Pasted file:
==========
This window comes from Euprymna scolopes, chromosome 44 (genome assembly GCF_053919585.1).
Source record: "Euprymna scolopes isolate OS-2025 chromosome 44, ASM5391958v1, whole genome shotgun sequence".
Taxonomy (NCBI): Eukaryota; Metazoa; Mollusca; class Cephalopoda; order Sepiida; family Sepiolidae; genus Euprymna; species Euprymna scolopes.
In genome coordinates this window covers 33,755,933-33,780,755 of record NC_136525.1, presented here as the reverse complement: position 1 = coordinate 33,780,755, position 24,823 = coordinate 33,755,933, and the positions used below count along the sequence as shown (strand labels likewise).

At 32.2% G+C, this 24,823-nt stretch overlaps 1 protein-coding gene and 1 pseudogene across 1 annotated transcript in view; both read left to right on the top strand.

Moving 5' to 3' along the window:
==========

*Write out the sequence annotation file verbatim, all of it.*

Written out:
This window comes from Euprymna scolopes, chromosome 44 (genome assembly GCF_053919585.1).
Source record: "Euprymna scolopes isolate OS-2025 chromosome 44, ASM5391958v1, whole genome shotgun sequence".
Taxonomy (NCBI): Eukaryota; Metazoa; Mollusca; class Cephalopoda; order Sepiida; family Sepiolidae; genus Euprymna; species Euprymna scolopes.
In genome coordinates this window covers 33,755,933-33,780,755 of record NC_136525.1, presented here as the reverse complement: position 1 = coordinate 33,780,755, position 24,823 = coordinate 33,755,933, and the positions used below count along the sequence as shown (strand labels likewise).

At 32.2% G+C, this 24,823-nt stretch overlaps 1 protein-coding gene and 1 pseudogene across 1 annotated transcript in view; both read left to right on the top strand.

Moving 5' to 3' along the window: